[swift-dev] Implementing New Syntax in Swift

Svein Halvor Halvorsen svein.h at lvor.halvorsen.cc
Mon Jan 18 10:55:16 CST 2016

Can't you just make your SuperInt conform to IntergerLiteralConvertible and
initialise it like so:

let superIntExample: SuperInt = 100


2016-01-18 1:13 GMT+01:00 Seth Friedman via swift-dev <swift-dev at swift.org>:

> Created SR-569 <https://bugs.swift.org/browse/SR-569> to track this
> Thanks!
> Seth
> On Sun, Jan 10, 2016 at 4:18 PM, Seth Friedman <sethfri at gmail.com> wrote:
>> Changing the subject of this thread since it's now an entirely different
>> question than what I originally asked. Hopefully this will result in better
>> visibility in getting an answer as well.
>> Thanks,
>> Seth
>> On Sun, Jan 10, 2016 at 4:16 PM Seth Friedman <sethfri at gmail.com> wrote:
>>> Thanks Jordan!
>>> Here's a specific flow I'm interested in understanding. Note that this
>>> is just a wild example that would help me better understand parts of the
>>> compiler I'm interested in rather than any sort of proposal for the
>>> language.
>>> Let's say I have a type called SuperInt that has some cool integer
>>> operations that would be applicable and useful to everyone writing Swift.
>>> It's a given that this makes sense to be in the Swift language, and people
>>> are going to be using it so often that it makes sense to create a new
>>> literal syntax for this type. I'd like users to be able to instantiate a
>>> SuperInt with the following:
>>> let superIntExample = %^100^%
>>> Crazy syntax for a crazy example, but I wanted to make sure it's not
>>> something that's already in Swift. In this example, my SuperInt would be
>>> instantiated with a value of 100.
>>> I'd like to know the parts of the Swift compiler I would need to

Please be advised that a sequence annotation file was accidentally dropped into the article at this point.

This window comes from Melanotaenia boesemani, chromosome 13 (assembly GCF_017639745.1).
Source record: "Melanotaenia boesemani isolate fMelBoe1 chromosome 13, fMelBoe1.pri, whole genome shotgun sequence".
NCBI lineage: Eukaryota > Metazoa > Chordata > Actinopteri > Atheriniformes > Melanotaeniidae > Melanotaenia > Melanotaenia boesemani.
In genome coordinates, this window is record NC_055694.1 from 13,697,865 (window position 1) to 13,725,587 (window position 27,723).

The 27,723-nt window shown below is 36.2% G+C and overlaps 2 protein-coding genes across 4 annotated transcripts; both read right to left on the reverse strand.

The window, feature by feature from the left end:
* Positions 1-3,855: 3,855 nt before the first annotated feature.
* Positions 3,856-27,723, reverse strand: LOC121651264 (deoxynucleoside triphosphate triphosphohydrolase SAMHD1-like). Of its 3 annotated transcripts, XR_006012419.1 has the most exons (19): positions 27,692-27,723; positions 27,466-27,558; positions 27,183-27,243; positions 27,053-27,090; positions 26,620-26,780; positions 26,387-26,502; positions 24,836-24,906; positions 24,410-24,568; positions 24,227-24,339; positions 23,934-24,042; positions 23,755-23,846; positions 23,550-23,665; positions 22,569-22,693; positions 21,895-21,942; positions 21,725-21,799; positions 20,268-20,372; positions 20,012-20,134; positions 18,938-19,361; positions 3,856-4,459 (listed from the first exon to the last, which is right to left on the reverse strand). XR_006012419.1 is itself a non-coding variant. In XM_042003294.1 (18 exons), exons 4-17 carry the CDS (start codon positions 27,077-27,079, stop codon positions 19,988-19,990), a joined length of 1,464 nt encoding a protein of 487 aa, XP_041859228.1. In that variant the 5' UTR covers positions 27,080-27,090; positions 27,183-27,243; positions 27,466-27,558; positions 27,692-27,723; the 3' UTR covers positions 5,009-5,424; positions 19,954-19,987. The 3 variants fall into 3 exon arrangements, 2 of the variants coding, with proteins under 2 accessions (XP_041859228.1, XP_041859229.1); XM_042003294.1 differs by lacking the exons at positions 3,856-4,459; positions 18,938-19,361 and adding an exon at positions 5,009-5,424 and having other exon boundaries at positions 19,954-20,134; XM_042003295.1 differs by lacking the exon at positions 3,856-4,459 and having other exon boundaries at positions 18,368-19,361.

>>> understand and change to implement this new type with its new syntax.
>>> I really this question requires a lengthy answer, but I think it would
>>> make a great start to a Swift internals manual (which I agree with you
>>> would be a fantastic idea).
>>> Anyone's help would be much appreciated!
>>> Thanks,
>>> Seth
>>> On Fri, Dec 18, 2015 at 5:25 PM Jordan Rose <jordan_rose at apple.com>
>>> wrote:
>>>> Hi, Seth. Sorry for not getting back to you sooner! I don't think we
>>>> have anything exactly like this, but there's *sort* of a sequence
>>>> diagram in Chris and Joe's talk at the LLVM conference, "Swift's
>>>> High-Level IR <https://youtu.be/Ntj8ab-5cvE>". I'd say it looks
>>>> something like this:
>>>> 1. Parsing
>>>> 2. Semantic analysis, including type-checking
>>>> 3. SIL generation
>>>> 4. Mandatory SIL passes
>>>> 5. SIL optimization
>>>> 6. LLVM IR generation
>>>> 7. LLVM optimization
>>>> 8. LLVM output (usually including machine code generation and writing
>>>> to a .o file)
>>>> …with the last two handled pretty much completely by LLVM
>>>> <http://llvm.org> itself, and not customized by Swift.
>>>> We probably ought to have something like Clang's "Internals
>>>> <http://clang.llvm.org/docs/InternalsManual.html>" manual (hopefully
>>>> better), which lays out the major concepts in each library. As it is we
>>>> have various concepts that are documented very well, either in docs/ or in
>>>> header comments, and others which are just arcane knowledge in the heads of
>>>> the implementers. This is not a good thing.